One girl’s gift of hope

When 14-year-old Makayla Uribe was hospitalized with two chronic illnesses, she started folding, giving away, and selling origami cranes. The paper birds provided a thread of courage for her over the course of 34 brain surgeries. She tells the View how the cranes help her—and others—hold onto hope.

Why cranes?

I read about a Japanese girl named Sadako Sasaki when I was in fifth grade. She was dying from leukemia that the bomb in Hiroshima caused. There’s a legend that if you fold one thousand paper cranes, you might get a miracle. Sadako started folding cranes but died before she finished. So her classmates finished them for her.

What does this story mean to you?

This little girl knew that she was probably going to die but was willing to do something about it, not just sit there and cry. I needed to hear that at that moment.

How has folding origami cranes helped with your recovery?

Painting and crane folding give my brain something else to focus on other than what’s wrong with it. It helps me not focus on the pain this disease causes.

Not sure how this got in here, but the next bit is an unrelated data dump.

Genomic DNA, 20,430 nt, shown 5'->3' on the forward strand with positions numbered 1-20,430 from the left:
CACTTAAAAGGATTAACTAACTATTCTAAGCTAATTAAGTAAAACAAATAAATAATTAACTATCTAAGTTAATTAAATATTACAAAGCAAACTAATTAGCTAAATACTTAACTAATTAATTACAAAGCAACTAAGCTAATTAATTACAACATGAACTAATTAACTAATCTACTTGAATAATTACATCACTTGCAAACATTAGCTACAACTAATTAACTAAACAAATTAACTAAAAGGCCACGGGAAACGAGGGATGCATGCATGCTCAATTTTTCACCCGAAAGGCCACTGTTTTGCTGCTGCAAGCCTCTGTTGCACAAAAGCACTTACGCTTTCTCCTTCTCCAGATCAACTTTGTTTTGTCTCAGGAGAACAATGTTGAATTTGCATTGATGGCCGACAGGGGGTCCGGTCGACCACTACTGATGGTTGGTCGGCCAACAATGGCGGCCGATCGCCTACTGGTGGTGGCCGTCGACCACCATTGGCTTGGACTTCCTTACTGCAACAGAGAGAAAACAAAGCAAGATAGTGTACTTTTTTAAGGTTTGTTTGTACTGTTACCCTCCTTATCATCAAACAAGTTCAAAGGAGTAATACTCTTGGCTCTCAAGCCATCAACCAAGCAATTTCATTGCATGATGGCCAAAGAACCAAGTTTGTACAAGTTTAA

Where do the cranes go?

We give them away and sell them on our website, Our Strength Project, to people from all over the U.S., Europe, Haiti, and Thailand.

How do you think the cranes affect people?

I think they remind people to be brave.

What would you like people to gain from your story and art?

We have a saying in our house, “Strength is a choice, not a feeling.” The crane is a constant reminder that even if it’s hard, if you can do something to help you have hope, you should do it!


To learn more about Makayla or to buy a crane, visit www.ourstrengthproject.com.

Read more about Our Strength Project at gtownview.com/2015/11/a-mothers-story.

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